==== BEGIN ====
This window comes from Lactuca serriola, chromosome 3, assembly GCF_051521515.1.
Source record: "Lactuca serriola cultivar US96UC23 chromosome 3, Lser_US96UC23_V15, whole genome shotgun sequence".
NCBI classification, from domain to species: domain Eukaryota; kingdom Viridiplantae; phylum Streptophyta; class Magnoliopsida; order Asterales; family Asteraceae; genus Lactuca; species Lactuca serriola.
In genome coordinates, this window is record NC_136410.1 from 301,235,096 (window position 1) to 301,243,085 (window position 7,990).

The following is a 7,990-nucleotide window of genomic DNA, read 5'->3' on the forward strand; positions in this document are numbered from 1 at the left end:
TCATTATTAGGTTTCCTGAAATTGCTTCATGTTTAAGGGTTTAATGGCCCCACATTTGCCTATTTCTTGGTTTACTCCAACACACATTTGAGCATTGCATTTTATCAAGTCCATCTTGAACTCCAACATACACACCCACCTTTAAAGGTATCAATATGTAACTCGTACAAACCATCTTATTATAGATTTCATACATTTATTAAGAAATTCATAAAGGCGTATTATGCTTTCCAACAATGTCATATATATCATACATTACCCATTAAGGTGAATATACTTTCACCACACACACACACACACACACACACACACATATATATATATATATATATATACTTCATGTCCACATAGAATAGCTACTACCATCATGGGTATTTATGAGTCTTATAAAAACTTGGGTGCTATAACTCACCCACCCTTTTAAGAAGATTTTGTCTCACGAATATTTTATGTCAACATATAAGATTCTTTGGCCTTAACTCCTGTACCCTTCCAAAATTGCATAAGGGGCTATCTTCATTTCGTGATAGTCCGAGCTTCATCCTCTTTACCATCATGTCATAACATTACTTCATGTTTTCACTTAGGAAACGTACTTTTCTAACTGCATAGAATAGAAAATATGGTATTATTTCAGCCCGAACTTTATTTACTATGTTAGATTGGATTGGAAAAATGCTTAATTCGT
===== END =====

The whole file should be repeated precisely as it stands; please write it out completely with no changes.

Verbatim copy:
This window comes from Lactuca serriola, chromosome 3, assembly GCF_051521515.1.
Source record: "Lactuca serriola cultivar US96UC23 chromosome 3, Lser_US96UC23_V15, whole genome shotgun sequence".
NCBI classification, from domain to species: domain Eukaryota; kingdom Viridiplantae; phylum Streptophyta; class Magnoliopsida; order Asterales; family Asteraceae; genus Lactuca; species Lactuca serriola.
In genome coordinates, this window is record NC_136410.1 from 301,235,096 (window position 1) to 301,243,085 (window position 7,990).

The following is a 7,990-nucleotide window of genomic DNA, read 5'->3' on the forward strand; positions in this document are numbered from 1 at the left end:
TCATTATTAGGTTTCCTGAAATTGCTTCATGTTTAAGGGTTTAATGGCCCCACATTTGCCTATTTCTTGGTTTACTCCAACACACATTTGAGCATTGCATTTTATCAAGTCCATCTTGAACTCCAACATACACACCCACCTTTAAAGGTATCAATATGTAACTCGTACAAACCATCTTATTATAGATTTCATACATTTATTAAGAAATTCATAAAGGCGTATTATGCTTTCCAACAATGTCATATATATCATACATTACCCATTAAGGTGAATATACTTTCACCACACACACACACACACACACACACACACATATATATATATATATATATATACTTCATGTCCACATAGAATAGCTACTACCATCATGGGTATTTATGAGTCTTATAAAAACTTGGGTGCTATAACTCACCCACCCTTTTAAGAAGATTTTGTCTCACGAATATTTTATGTCAACATATAAGATTCTTTGGCCTTAACTCCTGTACCCTTCCAAAATTGCATAAGGGGCTATCTTCATTTCGTGATAGTCCGAGCTTCATCCTCTTTACCATCATGTCATAACATTACTTCATGTTTTCACTTAGGAAACGTACTTTTCTAACTGCATAGAATAGAAAATATGGTATTATTTCAGCCCGAACTTTATTTACTATGTTAGATTGGATTGGAAAAATGCTTAATTCGT